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  • The Chopping Blog

How to Properly Heat your Pan so Food Won't Stick

Posted by Shelley on Jan 17, 2020


Let me tell you a story that may sound familiar. There was once a man who cooked a boneless skinless chicken breast. He put his skillet on the stove and turned the heat on. He added some oil and then the chicken and hoped for the best.

After some time, steam started to rise and the chicken seemed to be boiling a little bit in its own juices. He had not intended to boil his chicken; he had intended to brown it beautifully in some olive oil and spices. After more time, the man tried to turn the chicken breast over, but it stuck, so he quickly put it back. It wasn’t brown anyway, maybe it would release itself in time? After all the boiling stopped, the man tried again to turn the chicken, which he was only able to do with some scraping. Now it seemed that the part of the chicken that stuck to the pan was brown but the rest of the chicken was pale and not very appetizing. He turned the chicken anyway. He cooked the chicken about the same amount of time on the second side. When the chicken was a little bit brown on the second side, the man felt the chicken was done. Perhaps the chicken was more than done, because you see, by the time the chicken had browned, all the juice had left the chicken. The man was happy to eat something and was getting used to eating dry chicken now.

I am familiar with this story not just because it has happened to my students, but because it's also happened to me and everyone who has ever been impatient and just wanted that chicken done now! I can tell you exactly how to stop this from happening again - not the impatient part, sorry I can’t help with that. But I can tell you definitively how to preheat your skillet properly.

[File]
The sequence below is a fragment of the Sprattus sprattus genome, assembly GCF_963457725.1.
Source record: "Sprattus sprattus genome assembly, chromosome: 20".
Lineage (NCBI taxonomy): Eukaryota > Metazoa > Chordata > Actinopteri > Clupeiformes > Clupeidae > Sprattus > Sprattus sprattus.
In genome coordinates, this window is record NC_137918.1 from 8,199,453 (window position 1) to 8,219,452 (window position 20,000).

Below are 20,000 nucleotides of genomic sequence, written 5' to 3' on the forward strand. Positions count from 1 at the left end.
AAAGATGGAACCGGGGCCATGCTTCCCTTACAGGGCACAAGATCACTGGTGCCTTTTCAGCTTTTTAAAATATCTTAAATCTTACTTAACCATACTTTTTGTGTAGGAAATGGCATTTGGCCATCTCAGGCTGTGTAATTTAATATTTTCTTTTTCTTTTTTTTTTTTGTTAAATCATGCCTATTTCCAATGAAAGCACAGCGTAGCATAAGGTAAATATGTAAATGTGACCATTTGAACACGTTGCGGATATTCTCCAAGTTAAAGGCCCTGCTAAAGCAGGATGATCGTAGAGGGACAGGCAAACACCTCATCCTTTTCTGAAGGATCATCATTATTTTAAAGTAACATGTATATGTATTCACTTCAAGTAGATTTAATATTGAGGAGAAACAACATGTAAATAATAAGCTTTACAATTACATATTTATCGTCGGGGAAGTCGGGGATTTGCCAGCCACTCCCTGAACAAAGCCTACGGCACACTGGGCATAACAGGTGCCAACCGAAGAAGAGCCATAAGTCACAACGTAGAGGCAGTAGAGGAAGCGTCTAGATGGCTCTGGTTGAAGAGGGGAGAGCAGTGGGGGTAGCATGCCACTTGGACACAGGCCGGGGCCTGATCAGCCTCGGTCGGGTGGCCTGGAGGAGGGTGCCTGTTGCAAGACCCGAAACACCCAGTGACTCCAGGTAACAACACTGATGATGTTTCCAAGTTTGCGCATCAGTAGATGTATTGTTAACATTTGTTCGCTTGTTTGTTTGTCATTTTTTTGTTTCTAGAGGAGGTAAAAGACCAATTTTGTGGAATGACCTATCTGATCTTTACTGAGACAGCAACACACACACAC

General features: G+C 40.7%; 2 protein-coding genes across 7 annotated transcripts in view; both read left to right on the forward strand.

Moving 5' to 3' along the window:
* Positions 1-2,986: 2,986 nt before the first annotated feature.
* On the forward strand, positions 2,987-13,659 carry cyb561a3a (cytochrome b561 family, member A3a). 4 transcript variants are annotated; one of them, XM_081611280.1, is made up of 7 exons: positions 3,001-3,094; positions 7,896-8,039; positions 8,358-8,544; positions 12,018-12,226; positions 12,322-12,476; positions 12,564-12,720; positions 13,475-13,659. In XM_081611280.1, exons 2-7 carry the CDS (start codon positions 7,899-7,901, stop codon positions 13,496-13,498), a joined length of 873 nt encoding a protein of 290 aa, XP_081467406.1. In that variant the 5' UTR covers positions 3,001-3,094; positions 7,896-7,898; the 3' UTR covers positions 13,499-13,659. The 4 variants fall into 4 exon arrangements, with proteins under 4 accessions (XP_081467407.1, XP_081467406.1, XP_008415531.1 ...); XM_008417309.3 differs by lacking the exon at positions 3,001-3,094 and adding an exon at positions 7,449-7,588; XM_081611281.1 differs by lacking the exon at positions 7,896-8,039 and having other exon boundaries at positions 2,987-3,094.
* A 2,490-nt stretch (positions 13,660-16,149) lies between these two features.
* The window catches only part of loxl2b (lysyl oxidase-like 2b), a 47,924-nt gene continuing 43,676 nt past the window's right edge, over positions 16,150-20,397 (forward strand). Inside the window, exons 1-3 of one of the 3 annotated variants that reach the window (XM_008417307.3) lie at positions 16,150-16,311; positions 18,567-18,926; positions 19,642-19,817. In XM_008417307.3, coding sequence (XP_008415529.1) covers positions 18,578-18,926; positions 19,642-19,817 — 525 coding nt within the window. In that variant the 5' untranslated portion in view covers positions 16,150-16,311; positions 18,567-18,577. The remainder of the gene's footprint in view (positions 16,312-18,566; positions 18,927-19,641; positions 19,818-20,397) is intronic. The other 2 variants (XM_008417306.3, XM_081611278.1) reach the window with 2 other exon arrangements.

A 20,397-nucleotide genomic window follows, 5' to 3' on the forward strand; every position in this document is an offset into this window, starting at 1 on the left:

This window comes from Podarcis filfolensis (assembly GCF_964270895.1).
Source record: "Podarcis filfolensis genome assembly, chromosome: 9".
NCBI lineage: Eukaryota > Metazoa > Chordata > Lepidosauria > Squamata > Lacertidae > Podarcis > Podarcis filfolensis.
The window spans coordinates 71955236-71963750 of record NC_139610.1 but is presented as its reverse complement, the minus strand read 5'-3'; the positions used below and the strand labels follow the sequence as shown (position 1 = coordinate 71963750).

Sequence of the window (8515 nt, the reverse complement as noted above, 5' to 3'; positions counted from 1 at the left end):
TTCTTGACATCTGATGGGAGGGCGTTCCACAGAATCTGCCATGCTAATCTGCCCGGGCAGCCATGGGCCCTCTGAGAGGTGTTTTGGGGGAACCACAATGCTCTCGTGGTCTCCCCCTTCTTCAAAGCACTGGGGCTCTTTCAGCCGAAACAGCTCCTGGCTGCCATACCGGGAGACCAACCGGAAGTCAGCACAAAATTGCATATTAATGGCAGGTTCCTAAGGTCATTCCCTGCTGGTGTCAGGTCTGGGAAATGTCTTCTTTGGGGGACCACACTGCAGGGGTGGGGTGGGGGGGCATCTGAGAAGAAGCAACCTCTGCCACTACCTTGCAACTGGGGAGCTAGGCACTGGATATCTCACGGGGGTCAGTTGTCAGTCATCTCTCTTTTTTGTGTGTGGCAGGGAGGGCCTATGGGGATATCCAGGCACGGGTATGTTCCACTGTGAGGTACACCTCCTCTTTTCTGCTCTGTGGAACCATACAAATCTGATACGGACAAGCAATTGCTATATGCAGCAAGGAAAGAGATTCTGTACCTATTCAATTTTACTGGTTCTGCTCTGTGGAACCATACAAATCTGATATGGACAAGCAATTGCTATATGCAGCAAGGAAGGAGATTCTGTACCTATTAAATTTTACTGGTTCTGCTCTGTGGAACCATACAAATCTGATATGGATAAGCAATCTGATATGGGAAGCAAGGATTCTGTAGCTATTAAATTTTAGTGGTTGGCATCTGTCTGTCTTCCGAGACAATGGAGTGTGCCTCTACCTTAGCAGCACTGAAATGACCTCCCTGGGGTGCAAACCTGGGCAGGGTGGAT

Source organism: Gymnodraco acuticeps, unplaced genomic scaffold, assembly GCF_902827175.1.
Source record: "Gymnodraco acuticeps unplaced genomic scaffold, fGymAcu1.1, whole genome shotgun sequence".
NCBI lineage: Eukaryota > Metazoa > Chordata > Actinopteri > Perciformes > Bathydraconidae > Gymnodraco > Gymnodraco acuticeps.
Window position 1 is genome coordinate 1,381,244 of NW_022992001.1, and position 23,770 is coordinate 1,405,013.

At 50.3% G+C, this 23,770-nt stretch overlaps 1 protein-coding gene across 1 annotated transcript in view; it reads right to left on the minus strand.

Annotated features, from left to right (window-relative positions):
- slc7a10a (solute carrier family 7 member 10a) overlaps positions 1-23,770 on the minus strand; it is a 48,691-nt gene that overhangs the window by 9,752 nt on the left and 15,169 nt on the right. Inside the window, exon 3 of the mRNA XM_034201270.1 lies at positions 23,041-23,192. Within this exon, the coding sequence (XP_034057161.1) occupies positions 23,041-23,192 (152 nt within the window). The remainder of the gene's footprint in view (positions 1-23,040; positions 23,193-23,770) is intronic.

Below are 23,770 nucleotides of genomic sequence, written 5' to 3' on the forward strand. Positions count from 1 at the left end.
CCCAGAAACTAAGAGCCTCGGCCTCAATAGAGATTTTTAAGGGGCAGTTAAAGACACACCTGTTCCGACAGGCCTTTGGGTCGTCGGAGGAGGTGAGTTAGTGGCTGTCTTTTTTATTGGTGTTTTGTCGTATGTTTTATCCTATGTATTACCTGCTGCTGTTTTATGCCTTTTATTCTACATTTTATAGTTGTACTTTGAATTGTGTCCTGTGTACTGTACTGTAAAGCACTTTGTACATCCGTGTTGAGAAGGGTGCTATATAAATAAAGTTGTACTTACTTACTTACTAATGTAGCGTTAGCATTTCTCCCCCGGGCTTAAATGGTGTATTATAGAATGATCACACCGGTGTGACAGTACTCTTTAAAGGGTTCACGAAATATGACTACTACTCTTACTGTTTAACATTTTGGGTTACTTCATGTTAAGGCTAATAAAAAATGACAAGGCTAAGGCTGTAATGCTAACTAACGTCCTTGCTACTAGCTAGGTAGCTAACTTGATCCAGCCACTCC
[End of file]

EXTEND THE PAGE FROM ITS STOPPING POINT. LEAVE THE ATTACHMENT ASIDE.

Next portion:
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The simple act of preheating your skillet properly will stop your food from sticking the majority of the time. When a pan is properly preheated, the moisture in the food wicks away from the surface of the pan, and the fat that you add to the pan makes a slip and slide for your food on top of that hot pan. A lukewarm pan will draw the moisture to the pan and the moisture makes the food stick. In this case, fat is better than water for your slip and slide. There are certain foods that are more delicate and likely to stick, like a lightly breaded crab cake, crepes, an omelet or a duck breast. These dishes can benefit from a non-stick pan, but you really don’t ever have to use a non-stick pan, they are more of an insurance card.

Learning how to properly preheat your pan is the first step in learning how to cook and yet most people don’t know how to do it.

  • Wouldn’t that be the first step for then mastering how long to cook that steak?
  • Then figuring out what pan to use?
  • What size of pan to select?
  • Then to understand whether to cover the pan or leave uncovered?

In this blog, I am going to show you how to preheat your pan with 100% accuracy. The rest of these subjects will be addressed in our first ever Cookware Kraze events on Sunday, January 19 at Lincoln Square and Friday, January 31 at the Merchandise Mart. At these inaugural cookware days, our chefs will perform cooking demonstrations with a focus on cookware: the right pan for the job, how to size your cookware appropriately, how to heat it, clean it, care for it and if you like, buy it at a 20% discount.